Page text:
Even those with healthy kidneys may develop kidney disease while smoking. According to Davita, studies have shown that smokers who do not have kidney disease are still more likely to die from renal failure than those who do not smoke. Smoking reduces blood flow to the kidneys, constricts arteries and blood vessels, and causes extensive damage over time.
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Benefits Of Smoking Cessation In Renal Patients
Only a little information is available concerning the beneficial effects of smoking cessation on the course of renal function. The few studies that investigated this issue all found a positive effect, however. Chase et al. observed that in patients who had type 1 diabetes and nephropathy and in whom BP was adequately controlled, cessation of smoking significantly reduced urine albumin excretion, although glycemia was not perfectly controlled. Sawicki et al. performed a prospective follow-up study during 1 yr in a sequential sample of 34 smokers, 35 nonsmokers, and 24 ex-smokers with type 1 diabetes, hypertension, and diabetic nephropathy. They reported that progression of diabetic nephropathy was observed in 53% of current smokers but only 33% of ex-smokers . These data were confirmed in patients with type 2 diabetes and by documenting reduction of urine TGF-1 excretion as a marker of renal injury after smoking cessation . Finally, Sung et al. reported that smoking cessation before renal transplantation led to better graft survival as compared with graft recipients who continued smoking after renal transplantation. Taken together, although prospective, randomized intervention studies are lacking, there is sufficient evidence that smoking cessation slows the rate of renal function decline.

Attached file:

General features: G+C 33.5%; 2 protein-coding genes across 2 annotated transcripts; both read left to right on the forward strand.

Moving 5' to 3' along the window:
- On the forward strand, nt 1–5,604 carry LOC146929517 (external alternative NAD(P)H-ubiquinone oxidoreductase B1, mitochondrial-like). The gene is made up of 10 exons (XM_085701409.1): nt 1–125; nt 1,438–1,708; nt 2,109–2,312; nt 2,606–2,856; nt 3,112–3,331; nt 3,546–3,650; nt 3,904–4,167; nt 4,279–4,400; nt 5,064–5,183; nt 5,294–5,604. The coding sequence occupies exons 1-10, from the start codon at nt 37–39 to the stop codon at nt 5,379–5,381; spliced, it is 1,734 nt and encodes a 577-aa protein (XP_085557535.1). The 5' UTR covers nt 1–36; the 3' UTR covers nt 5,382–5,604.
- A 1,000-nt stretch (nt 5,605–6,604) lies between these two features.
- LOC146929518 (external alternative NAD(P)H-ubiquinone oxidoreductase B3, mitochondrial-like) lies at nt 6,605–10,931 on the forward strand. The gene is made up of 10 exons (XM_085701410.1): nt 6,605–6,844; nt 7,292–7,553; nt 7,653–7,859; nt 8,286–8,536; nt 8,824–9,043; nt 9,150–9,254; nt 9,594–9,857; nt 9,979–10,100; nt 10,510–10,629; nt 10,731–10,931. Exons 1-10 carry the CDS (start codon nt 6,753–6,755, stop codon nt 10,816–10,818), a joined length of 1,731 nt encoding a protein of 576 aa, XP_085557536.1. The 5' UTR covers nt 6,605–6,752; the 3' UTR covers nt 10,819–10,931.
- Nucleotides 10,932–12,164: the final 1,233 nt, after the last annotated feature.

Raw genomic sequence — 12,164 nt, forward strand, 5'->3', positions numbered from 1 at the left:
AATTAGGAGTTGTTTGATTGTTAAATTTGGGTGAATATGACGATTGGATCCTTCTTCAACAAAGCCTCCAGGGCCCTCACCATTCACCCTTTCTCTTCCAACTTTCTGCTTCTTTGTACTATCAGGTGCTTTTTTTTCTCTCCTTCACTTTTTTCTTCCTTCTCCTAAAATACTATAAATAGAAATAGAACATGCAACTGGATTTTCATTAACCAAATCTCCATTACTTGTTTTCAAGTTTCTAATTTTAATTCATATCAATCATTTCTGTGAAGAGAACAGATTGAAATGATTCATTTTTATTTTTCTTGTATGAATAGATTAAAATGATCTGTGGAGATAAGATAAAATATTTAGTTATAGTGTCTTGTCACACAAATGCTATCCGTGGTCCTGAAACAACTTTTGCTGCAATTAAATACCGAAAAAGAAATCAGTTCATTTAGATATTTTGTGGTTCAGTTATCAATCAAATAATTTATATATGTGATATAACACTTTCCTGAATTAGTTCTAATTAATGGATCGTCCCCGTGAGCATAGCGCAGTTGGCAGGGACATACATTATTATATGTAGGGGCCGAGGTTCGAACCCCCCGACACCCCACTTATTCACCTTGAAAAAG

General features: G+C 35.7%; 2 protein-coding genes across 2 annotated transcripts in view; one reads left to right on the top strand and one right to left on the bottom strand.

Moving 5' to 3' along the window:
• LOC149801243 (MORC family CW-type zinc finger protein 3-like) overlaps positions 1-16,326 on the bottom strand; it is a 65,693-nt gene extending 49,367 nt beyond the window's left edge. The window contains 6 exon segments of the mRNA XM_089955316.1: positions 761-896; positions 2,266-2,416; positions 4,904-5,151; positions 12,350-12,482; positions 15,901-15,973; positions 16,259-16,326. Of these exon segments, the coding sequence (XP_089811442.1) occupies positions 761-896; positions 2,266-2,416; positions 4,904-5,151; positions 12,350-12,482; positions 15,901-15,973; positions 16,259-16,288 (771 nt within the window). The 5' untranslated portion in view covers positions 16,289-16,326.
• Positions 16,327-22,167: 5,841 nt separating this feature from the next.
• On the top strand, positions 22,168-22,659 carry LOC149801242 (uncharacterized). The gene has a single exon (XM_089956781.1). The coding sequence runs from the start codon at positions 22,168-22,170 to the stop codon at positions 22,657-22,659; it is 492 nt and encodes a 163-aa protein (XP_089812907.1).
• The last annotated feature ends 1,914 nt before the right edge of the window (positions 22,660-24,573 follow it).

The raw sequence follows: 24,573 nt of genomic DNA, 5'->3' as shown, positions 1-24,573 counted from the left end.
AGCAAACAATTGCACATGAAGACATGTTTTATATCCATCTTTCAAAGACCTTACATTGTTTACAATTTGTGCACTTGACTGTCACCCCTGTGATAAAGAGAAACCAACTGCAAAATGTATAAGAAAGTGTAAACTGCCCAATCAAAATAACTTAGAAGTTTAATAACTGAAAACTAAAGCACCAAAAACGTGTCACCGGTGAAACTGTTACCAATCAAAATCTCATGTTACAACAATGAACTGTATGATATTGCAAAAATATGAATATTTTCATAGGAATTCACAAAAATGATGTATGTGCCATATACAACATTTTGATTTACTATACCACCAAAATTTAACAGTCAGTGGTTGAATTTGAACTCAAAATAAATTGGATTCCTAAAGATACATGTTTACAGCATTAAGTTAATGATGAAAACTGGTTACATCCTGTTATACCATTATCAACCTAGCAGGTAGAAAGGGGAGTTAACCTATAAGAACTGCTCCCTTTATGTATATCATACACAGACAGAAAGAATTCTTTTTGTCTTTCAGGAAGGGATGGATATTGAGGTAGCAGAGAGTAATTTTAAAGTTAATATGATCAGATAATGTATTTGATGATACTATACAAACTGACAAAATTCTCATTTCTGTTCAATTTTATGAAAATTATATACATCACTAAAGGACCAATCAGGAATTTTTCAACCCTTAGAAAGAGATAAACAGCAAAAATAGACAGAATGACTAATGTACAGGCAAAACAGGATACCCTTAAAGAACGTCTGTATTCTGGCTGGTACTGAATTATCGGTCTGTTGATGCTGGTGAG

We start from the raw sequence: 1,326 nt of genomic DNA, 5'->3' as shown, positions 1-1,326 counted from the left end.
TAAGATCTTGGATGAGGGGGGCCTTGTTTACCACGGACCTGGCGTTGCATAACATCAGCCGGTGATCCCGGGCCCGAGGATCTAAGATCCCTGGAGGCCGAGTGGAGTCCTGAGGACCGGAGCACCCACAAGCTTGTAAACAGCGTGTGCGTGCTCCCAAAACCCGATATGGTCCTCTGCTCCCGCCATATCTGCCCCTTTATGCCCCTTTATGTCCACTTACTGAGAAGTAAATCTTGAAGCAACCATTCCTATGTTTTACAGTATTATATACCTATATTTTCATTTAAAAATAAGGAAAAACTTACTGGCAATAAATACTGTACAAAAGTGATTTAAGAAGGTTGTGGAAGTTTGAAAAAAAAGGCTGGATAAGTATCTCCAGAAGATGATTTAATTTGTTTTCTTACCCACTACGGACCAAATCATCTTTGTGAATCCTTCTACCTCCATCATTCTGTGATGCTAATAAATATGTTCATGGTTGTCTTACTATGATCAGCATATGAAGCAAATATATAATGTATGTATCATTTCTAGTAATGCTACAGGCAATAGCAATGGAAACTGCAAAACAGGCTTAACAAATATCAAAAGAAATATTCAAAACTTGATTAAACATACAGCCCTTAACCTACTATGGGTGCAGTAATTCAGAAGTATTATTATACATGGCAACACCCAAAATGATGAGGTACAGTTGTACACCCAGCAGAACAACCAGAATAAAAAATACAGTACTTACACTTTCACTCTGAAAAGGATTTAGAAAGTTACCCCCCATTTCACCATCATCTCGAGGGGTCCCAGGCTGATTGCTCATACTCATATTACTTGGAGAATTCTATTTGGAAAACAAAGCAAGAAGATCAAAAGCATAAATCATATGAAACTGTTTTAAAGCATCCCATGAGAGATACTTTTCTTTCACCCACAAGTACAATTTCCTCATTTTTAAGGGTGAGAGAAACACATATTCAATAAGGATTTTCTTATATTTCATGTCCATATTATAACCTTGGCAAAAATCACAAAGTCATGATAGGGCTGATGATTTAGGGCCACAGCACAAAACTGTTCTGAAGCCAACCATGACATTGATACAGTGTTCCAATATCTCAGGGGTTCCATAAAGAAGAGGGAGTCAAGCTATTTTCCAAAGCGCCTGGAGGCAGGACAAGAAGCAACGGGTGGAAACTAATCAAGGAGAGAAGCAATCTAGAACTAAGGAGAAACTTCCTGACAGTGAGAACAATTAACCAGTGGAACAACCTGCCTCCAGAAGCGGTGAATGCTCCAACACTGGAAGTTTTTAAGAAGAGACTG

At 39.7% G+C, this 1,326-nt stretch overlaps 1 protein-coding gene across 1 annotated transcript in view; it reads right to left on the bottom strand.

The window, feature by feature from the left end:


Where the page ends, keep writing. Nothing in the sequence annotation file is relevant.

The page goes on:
Baseline Characteristics And The Impacts Of Sleep Duration On The Renal Functions
The normal sleep duration group was the youngest and had the lowest BMI on average . The primary marital status of nmSleep was married or living with partners compared with the other two sleep groups with less or more sleep duration . Except for malignancy, nmSleep had a lower prevalence of hypertension, high cholesterol, DM, failing kidneys, anemia, congestive heart failure, coronary heart disease, heart attack, stroke, and COPD than the other two sleep groups .
Table 2. Baseline characteristics of study population grouped by sleep duration.
Renal function was associated with sleep duration. nmSleep and moreSleep had higher eGFR levels. nmSleep had the lowest blood urea nitrogen, the lowest serum creatinine, and a lower uric acid among the three sleep groups. No difference was found in the albumincreatinine ratio. Taken together, nmSleep had the best renal function. The U-shaped effects of the renal function levels were observed among the sleep duration groups . Significantly higher cotinine and hydrocotinine levels were observed in lessSleep compared with the other two sleep groups .
Figure 1. The association among smoking, cotinine, hydrocotinine, and sleep duration. Boxplots of serum cotinine levels grouped by sleep duration , grouped by smoking frequency , and grouped by sleep duration and smoking frequency . The scatter plot of cotinine and hydrocotinine with the Pearson correlation r = 0.85.
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Can Hbp Cause Kidney Failure
Your kidneys and your circulatory system depend on each other for good health. The kidneys help filter wastes and extra fluids from blood, and they use a lot of blood vessels to do so. When the blood vessels become damaged, the nephrons that filter your blood dont receive the oxygen and nutrients they need to function well. This is why high blood pressure is the second leading cause of kidney failure. Over time, uncontrolled high blood pressure can cause arteries around the kidneys to narrow, weaken or harden. These damaged arteries are not able to deliver enough blood to the kidney tissue.
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Urine Tests For Kidney Disease